Agile software development is a process that encourages more timely delivery of projects than the waterfall method and increased participation and feedback from stakeholders. A United Kingdom study demonstrated that waterfall-style scope management was the cause of 82 percent of projects that failed, with reasons ranging from the difficulty in dealing with changing requirements to late integration. With these high failure rates, isn't it time to have a look at Agile software development? Let's have a closer look at when you should use the Agile development process and the advantages of implementing Agile methodology.
When to Use Agile
When you know that your clients needs are constantly changing, Agile is a great process to address this. Unlike the waterfall method, projects can be started much quicker with minimal planning. When all the information is not available to start on a feature or product, Agile can be used knowing that requirements can be elicited and further defined down the road. Stakeholders should be available to provide high-level engagement and user testing on a more frequent basis. This collaboration is critical for the successful implementation of Agile development.
Clients can be engaged throughout the life cycle of a project and be involved with prioritizing features, reviewing the product with each release and providing feedback. The client should be made aware from the start that the project is a work in progress, and that can be difficult for some clients to grasp at the first review. Having early and frequent feedback will help to ensure that a product is being delivered that the market truly wants.
Project Plans No Longer Need Maintenance
Gantt charts are a big part of project planning using the waterfall method, and a great deal of time and energy is spent managing a project with this method. Using sprints does away with this need to maintain a project, as requirements and due dates are constantly changing throughout the sprint. Having said that, many organizations and stakeholders don't feel comfortable developing software projects without a project plan. To get around this, a Gantt chart can be created, plotting out each task item in the sprint. When a task doesn't get completed or can be recognized from daily stand-ups that it won't be delivered, it can be moved to later sprints on the Gantt chart.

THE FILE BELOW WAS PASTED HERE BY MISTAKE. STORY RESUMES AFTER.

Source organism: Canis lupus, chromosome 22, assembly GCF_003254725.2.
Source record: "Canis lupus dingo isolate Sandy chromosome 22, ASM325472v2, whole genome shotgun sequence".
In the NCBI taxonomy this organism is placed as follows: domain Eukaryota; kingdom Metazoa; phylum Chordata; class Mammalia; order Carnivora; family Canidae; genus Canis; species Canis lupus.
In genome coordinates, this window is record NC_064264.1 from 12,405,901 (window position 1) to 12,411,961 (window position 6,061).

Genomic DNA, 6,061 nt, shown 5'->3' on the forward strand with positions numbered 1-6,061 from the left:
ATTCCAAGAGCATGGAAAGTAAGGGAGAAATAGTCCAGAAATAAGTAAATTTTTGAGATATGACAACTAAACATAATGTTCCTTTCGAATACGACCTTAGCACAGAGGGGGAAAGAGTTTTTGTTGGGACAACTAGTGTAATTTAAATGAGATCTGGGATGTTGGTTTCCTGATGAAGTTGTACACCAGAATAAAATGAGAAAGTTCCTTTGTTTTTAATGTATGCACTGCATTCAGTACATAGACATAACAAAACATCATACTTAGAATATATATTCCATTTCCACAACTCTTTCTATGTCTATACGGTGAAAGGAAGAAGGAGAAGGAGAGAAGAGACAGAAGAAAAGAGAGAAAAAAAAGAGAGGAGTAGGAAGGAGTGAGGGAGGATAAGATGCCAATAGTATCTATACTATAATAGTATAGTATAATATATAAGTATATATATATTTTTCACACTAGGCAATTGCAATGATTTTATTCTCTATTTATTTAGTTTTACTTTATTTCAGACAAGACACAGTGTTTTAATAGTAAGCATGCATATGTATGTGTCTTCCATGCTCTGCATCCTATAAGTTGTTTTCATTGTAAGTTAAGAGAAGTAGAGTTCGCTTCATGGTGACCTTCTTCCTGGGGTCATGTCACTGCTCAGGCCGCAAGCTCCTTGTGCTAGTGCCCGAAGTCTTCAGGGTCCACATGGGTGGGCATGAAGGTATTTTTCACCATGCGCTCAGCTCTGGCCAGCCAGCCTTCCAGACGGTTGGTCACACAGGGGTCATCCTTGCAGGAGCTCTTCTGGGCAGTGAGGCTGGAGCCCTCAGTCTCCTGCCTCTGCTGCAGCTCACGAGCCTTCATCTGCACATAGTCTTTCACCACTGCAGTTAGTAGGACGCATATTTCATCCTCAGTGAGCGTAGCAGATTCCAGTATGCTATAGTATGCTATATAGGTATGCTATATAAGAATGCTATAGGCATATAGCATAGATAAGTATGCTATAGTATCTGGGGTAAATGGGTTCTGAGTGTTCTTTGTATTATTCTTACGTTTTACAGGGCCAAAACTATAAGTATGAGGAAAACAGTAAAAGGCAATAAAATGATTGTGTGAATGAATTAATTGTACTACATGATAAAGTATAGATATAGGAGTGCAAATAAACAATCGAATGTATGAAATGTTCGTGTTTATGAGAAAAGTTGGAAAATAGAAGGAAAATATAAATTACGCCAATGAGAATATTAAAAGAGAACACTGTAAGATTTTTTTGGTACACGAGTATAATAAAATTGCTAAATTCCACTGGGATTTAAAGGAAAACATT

Having frequent sprints allows the team to focus on collaborative teamwork, resulting in high-quality development and testing. Usability testing can occur with each build, resulting in defects being discovered and fixed in a more timely manner. With the ability to change more quickly, architectural design issues can be recognized and resolved much earlier.
Using the Agile methodology, teams spend more time in frequent communication and daily stand-ups. This results in teams feeling a greater degree of ownership and purpose in the workplace and the satisfaction for the team to see and celebrate their work being released much earlier in the marketplace.
If your organization is considering the Agile methodology, it's important to become familiar with the process and tools if you want a successful implementation. It will take time and effort to adopt this process, and one of the keys to success is buy-in from upper management. Agile may not solve all your IT problems, but with increased collaboration, continual planning and development, you will have a higher probability of delivering high-quality products. Now, isn't that the end goal for any IT software company?